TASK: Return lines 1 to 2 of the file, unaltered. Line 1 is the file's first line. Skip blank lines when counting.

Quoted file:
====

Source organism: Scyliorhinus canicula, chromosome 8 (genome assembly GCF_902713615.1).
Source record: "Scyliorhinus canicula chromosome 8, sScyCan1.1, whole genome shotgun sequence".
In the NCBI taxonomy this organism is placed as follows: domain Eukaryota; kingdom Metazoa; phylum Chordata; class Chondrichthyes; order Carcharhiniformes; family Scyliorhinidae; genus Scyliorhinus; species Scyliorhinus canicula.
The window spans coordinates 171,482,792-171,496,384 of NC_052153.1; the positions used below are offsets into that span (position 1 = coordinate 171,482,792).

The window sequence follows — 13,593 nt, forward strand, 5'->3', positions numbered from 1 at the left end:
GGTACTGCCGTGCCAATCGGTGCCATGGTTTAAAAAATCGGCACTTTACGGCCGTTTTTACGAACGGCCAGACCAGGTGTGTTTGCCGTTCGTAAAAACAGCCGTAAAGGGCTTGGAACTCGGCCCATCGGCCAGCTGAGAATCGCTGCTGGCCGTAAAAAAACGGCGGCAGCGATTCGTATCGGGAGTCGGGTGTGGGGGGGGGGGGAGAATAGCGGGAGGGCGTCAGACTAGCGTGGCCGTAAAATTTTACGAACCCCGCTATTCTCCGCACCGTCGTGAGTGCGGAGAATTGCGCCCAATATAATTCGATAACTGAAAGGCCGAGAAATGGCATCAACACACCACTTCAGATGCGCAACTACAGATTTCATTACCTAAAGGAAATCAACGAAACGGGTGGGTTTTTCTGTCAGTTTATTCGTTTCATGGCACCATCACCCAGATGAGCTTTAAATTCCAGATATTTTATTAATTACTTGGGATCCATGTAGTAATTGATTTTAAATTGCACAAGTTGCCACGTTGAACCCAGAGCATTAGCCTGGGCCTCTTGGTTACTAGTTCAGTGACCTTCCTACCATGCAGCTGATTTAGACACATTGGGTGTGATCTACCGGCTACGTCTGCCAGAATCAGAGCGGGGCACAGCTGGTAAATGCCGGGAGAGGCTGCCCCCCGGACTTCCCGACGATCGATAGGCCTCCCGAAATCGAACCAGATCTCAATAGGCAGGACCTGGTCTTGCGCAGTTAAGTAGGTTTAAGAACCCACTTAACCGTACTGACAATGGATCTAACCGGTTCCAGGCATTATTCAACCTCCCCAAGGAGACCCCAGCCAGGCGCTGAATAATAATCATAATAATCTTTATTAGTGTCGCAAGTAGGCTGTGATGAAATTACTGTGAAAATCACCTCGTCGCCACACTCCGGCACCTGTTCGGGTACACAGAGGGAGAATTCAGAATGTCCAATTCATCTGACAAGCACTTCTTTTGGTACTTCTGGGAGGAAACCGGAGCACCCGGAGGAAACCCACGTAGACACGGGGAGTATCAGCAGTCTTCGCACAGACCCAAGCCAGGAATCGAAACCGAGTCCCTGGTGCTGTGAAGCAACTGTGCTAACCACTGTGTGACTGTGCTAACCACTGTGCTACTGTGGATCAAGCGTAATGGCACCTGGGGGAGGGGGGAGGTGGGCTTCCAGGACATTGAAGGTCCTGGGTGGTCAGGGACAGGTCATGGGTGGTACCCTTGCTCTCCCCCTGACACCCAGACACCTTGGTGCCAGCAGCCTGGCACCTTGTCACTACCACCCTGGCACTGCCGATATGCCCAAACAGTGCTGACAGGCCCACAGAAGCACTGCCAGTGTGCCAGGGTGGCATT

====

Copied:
Source organism: Scyliorhinus canicula, chromosome 8 (genome assembly GCF_902713615.1).
Source record: "Scyliorhinus canicula chromosome 8, sScyCan1.1, whole genome shotgun sequence".